My wife, Dr. Smith, and I are big fans of mindfulness approaches to therapy and we’ve included discussions of mindfulness in most of our self help books within the For Dummies series (including Borderline Personality Disorder For Dummies). In brief, Mindfulness is typically described as involving focused attention on experiences in the present moment as well as acceptance and openness to whatever the present entails. Experiences are observed and noticed rather than evaluated and judged.
A real advantage of taking a Mindful approach to experience is that relatively few present moment experiences are truly “awful” or intolerable. In fact, the vast majority of things that gravely upset people have to do with imagined, future catastrophes or guilt, shame, and self loathing over past actions.
One of our favorite discussions was about me learning the value of mindfulness in our earlier book, Depression For Dummies and it goes as follows:
Charles never feels as grounded and at peace as when he takes our dogs on a long jog three or four times each week. He heads out the door and in just a few minutes makes it to the West Mesa overlooking Albuquerque. You can see the entire city laid out at the footstep of a majestic mountain range. The view is stunning and you can see many miles out to the horizon.
The mesa is laced with dirt roads and gullies created by occasional downpours that blow through the otherwise parched land. Rabbits routinely dart across the running path. And once in a while, you can spot a coyote in the distance. Charles connects with the experience by noticing the rhythm of his running, the obvious joy the dogs exhibit, the quiet, and the (usually) gentle breezes.
Because he runs a long way, sometimes predicting a sudden downpour is impossible. The first few times rain started to drizzle, Charles cursed his fate and picked up the pace to return home as quickly as possible. But frequently Charles got soaked before he arrived home, and he felt distressed at his soaked condition. After all, everyone knows it’s awful to get drenched in the rain.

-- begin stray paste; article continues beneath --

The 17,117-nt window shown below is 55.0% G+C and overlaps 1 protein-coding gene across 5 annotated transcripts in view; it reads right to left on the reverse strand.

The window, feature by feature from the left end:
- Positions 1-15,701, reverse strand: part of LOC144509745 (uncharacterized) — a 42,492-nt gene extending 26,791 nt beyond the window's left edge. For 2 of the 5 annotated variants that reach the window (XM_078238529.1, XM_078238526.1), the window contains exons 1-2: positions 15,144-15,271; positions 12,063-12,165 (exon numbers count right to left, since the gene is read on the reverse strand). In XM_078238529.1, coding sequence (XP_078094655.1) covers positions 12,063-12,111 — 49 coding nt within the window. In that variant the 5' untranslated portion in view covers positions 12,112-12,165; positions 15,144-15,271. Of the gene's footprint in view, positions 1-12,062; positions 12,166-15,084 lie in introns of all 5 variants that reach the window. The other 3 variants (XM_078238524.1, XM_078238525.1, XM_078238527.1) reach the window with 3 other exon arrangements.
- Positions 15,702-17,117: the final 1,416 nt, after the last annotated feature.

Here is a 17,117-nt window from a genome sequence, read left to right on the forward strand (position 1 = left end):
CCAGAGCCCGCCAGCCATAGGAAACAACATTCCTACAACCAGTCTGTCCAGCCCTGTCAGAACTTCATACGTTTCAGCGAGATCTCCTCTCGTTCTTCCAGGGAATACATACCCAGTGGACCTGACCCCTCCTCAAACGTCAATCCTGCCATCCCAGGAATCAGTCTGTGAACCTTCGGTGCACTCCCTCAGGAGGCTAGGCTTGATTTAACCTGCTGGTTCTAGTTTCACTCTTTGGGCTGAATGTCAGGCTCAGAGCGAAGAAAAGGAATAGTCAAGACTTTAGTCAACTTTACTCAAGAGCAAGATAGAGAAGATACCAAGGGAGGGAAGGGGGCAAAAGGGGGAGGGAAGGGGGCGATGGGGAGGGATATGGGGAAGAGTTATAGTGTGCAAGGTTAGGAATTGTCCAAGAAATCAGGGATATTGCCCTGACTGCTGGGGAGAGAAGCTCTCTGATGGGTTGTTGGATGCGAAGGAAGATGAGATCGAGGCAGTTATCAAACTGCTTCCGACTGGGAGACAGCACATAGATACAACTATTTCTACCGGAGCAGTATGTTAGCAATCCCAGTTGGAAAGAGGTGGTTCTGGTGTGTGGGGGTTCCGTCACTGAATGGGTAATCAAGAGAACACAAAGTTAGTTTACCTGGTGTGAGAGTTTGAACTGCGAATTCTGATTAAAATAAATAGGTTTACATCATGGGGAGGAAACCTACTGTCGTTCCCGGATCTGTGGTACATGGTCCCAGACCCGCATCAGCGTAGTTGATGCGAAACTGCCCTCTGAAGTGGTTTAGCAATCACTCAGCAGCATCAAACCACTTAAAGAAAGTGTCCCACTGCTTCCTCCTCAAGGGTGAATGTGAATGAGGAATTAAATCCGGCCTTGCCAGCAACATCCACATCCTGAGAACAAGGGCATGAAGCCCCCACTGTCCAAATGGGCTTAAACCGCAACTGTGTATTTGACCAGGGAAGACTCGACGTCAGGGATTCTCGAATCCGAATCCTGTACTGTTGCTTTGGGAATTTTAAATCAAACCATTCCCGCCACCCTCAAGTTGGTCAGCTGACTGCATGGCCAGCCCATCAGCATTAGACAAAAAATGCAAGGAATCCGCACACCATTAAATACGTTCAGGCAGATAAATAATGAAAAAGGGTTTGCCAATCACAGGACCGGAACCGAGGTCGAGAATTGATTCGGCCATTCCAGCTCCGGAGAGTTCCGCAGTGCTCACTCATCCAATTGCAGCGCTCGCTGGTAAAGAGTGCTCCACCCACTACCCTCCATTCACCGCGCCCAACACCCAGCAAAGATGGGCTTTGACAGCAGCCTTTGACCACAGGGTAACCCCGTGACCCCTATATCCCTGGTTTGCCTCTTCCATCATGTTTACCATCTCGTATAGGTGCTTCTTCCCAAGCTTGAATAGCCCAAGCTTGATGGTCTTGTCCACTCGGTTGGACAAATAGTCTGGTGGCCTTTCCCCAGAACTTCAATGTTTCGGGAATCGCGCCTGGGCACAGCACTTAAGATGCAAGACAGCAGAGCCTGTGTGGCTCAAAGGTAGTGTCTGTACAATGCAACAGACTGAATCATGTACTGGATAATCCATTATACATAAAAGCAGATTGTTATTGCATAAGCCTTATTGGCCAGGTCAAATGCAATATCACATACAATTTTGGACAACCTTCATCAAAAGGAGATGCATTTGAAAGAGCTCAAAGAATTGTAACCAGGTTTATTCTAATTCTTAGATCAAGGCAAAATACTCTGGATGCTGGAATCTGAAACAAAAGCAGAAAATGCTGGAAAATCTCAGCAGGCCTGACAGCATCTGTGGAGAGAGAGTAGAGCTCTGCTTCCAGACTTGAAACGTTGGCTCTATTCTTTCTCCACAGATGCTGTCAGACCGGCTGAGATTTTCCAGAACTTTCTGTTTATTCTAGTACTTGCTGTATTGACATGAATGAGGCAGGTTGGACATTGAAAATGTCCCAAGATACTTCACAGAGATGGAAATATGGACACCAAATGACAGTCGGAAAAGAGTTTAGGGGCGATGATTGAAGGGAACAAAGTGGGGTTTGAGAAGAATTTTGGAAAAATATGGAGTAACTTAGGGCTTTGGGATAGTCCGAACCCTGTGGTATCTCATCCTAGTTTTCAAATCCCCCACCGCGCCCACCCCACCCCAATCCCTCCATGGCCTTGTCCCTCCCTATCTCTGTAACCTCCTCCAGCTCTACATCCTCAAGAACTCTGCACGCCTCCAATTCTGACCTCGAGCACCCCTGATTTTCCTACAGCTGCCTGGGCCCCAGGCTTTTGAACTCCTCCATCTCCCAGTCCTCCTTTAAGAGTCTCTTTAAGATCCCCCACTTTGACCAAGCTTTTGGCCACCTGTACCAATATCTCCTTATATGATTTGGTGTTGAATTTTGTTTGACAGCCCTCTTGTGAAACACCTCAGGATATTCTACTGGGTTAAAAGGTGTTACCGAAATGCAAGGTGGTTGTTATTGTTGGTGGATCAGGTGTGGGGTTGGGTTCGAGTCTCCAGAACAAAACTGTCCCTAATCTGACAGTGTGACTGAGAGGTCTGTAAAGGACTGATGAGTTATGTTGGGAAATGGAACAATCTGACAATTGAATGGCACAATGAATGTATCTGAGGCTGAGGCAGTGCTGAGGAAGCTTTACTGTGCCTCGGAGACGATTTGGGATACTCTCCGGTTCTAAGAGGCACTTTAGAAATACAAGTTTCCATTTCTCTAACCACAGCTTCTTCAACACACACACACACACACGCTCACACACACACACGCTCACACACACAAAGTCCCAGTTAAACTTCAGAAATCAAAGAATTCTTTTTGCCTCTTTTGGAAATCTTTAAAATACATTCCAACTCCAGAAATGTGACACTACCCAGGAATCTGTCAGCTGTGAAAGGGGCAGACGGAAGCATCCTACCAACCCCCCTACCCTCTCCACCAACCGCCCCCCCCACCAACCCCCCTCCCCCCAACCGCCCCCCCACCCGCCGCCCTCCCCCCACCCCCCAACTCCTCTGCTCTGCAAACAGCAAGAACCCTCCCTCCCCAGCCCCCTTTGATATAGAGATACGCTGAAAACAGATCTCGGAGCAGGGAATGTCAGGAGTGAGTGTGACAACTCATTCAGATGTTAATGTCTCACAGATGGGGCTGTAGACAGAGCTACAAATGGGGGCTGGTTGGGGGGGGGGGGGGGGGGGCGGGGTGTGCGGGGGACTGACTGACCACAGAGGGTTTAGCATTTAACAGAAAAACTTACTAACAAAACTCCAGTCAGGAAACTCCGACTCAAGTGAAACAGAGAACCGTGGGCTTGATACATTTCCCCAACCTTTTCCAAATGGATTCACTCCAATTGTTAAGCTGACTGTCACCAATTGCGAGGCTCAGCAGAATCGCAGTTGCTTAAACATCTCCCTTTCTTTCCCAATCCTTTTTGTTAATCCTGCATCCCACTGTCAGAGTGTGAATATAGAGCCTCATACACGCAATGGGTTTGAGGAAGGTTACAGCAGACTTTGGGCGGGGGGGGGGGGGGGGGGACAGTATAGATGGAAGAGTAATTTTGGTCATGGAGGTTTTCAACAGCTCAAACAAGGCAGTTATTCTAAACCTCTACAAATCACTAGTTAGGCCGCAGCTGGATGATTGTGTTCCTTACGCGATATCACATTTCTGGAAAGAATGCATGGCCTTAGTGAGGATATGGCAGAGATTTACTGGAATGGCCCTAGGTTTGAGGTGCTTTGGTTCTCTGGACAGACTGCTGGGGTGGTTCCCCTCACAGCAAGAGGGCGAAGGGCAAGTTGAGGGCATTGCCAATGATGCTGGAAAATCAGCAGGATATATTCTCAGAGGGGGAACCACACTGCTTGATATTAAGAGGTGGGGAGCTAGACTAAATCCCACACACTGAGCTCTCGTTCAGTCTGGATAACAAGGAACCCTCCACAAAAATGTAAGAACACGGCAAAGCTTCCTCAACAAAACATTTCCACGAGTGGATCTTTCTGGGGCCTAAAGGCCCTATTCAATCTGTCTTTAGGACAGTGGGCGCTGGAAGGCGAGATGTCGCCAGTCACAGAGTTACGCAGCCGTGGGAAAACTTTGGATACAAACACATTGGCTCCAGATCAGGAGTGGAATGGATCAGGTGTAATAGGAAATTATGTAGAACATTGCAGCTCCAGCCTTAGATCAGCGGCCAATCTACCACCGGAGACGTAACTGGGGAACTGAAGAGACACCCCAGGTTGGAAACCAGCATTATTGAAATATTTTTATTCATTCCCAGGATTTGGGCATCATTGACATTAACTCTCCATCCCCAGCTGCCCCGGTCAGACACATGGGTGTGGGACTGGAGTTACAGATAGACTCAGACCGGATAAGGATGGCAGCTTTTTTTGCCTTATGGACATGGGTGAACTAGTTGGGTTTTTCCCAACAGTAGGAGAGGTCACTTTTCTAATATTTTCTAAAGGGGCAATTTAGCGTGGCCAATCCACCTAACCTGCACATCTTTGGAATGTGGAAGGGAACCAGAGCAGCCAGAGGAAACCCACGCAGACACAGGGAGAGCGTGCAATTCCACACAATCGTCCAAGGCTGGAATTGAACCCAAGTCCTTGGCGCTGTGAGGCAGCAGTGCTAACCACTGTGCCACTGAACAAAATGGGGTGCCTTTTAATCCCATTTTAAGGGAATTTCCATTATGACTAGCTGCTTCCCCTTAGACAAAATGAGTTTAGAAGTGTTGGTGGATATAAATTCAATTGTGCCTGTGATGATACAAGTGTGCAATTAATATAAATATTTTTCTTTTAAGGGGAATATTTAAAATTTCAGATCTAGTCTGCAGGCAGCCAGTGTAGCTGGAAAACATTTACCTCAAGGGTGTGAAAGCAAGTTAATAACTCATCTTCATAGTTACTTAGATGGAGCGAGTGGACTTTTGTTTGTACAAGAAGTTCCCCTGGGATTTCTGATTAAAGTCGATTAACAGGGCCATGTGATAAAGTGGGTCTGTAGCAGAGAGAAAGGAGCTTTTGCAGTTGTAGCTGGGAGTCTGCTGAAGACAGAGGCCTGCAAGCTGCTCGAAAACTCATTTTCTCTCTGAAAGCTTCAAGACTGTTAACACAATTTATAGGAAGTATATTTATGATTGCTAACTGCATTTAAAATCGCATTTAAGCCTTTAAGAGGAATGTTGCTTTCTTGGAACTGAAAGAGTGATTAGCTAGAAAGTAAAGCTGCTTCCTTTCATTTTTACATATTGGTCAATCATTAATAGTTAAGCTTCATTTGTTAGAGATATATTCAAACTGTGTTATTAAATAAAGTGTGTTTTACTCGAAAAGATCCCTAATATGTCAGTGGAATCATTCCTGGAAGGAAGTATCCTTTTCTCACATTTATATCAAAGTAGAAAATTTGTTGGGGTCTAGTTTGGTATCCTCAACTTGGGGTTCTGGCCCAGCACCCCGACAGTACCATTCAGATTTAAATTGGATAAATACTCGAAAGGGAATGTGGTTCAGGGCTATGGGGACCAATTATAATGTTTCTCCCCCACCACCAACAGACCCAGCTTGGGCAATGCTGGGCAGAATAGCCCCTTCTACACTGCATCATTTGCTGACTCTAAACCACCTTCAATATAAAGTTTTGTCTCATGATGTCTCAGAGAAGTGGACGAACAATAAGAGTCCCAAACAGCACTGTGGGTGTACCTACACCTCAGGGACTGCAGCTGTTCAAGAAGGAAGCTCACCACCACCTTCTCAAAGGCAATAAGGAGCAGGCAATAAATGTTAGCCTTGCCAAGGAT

But he noticed that the dogs never seemed to mind the rain. They occasionally shook off the excess water and continued to enjoy the run as much as ever. Charles wondered how they could continue to connect with their experience unfazed and undaunted. Then it hit him. Their minds are unfettered by thoughts of how awful it is to get soaked. They merely connect with their joyful experience, nothing else.
And could he not do the same? Yes. He then realized that the sensation of the rain feels not much different from his usual morning shower. What does “getting soaked” matter? The experience of running in the beautiful setting, rain notwithstanding, felt wonderful if he let the thoughts go and simply existed.
Of course, you could wonder, but what about lightning, wouldn’t that be dangerous and indicate a need for action? Yes, that’s one way thoughts can be useful.
This last point about lightening raises an issue that is often neglected in many discussions we’ve seen about mindfulness. Specifically, we’re talking about the fact that although a focus on the present is invaluable, it’s not enough. One still must maintain a perspective on the past and the future.
Thus, when looking back on your life, it’s important to learn from mistakes, yet take the same non-evaluative, nonjudgmental, open perspective. Try to accept your past actions as having been the result of the best you knew how to do at the time. And in looking ahead, you need to remember the past and realistically and objectively forecast what actions today need to be taken to maximize your overall life satisfaction in the future. Taking shelter from lightening just makes sense even though nothing in the present would suggest any particular problem (unless the lightening actually strikes and then of course it’s too late).
The take home message is that we highly recommend training yourself to focus on the present with openness, acceptance, and without judgment or evaluation. Then take that same attitude in maintaining a perspective on the past and the future. Live your life in the present, but remain aware of where it comes from and where it’s going.
Elliott, C. (2009). Beyond Mindfulness. Psych Central. Retrieved on May 23, 2015, from http://blogs.psychcentral.com/anxiety/2009/11/beyond-mindfulness/